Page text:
Exploring the idea of a deer sterilization program can feel daunting … we know, we’ve been there! While every situation is different, we hope the general thoughts below, based on our experience, may help you frame discussions, assess resources, and anticipate challenges.
There are practical as well as ideological reasons to consider sterilization as an alternative to lethal population reduction methods. Different motives suggest different choices, each with different affects. For example:
Advocacy for non-lethal alternatives typically arises from citizens and animal welfare groups when local authorities announce plans to begin lethal culling of destructively large herds. While protests, legal challenges, and high profile opposition can slow and even temporarily stop culling, protest groups and methods typically are not well suited to the research, coalition building and programmatic infrastructure development needed to implement a sterilization program. Separation of the planners and planning function from the objectors and protest function is probably necessary.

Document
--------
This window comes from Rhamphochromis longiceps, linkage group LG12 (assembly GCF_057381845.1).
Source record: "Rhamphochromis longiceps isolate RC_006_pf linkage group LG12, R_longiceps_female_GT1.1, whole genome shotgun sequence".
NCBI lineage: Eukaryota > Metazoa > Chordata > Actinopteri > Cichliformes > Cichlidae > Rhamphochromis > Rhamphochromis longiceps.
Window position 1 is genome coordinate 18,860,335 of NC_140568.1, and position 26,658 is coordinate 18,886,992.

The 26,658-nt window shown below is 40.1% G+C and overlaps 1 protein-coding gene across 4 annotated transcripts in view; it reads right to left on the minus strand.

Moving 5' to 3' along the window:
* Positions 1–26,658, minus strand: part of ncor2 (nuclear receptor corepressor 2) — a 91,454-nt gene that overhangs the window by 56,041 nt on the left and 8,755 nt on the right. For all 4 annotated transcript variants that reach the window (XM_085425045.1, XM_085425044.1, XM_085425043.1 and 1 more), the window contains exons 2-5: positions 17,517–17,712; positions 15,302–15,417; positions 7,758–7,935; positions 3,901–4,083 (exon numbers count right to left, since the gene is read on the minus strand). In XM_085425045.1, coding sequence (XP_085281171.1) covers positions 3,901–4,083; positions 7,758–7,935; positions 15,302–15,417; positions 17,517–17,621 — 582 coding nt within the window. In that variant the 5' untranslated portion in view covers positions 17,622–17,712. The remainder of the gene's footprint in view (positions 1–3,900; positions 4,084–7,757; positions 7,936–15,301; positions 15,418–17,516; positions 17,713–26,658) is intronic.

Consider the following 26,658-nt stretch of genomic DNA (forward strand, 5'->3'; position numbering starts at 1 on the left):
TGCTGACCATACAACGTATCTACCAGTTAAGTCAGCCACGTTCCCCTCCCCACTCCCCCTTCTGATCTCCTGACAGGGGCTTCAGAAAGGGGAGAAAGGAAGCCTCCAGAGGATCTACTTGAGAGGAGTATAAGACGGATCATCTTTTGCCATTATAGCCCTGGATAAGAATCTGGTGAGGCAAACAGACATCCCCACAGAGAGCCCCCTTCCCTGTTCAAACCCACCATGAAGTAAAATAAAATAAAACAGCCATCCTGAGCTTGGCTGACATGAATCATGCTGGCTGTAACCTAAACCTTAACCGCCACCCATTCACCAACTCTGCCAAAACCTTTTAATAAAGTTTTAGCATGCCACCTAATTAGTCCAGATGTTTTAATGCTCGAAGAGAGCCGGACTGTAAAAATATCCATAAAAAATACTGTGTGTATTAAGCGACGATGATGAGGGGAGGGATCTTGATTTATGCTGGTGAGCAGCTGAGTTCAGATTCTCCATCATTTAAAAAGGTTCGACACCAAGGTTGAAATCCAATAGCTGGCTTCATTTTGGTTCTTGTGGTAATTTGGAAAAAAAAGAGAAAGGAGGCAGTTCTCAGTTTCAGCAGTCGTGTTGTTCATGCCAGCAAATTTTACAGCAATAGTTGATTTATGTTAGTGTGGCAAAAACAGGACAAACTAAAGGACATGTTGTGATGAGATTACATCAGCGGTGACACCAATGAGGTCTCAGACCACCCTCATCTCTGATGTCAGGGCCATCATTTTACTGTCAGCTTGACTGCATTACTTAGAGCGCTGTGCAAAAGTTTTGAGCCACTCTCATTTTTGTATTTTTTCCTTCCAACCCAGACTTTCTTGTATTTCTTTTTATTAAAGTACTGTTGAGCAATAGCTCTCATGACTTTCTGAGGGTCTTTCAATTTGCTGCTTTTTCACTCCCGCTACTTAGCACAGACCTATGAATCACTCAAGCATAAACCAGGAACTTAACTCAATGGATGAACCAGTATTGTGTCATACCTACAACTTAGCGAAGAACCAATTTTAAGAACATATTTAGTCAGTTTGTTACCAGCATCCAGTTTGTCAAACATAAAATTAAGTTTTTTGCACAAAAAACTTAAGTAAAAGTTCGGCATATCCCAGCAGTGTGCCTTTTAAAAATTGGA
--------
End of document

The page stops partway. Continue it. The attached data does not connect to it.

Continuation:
Others say deer were here before people and should be left alone. A few argue that deer are not causing ecological damage and herd reduction is unnecessary, and some may oppose working with Dr. DeNicola, the leading deer sterilization expert, because he also does lethal culling for communities that request it. Mostly these opinions are sincerely held, deeply felt, and loudly expressed. The challenge is to let them be heard without letting them dominate.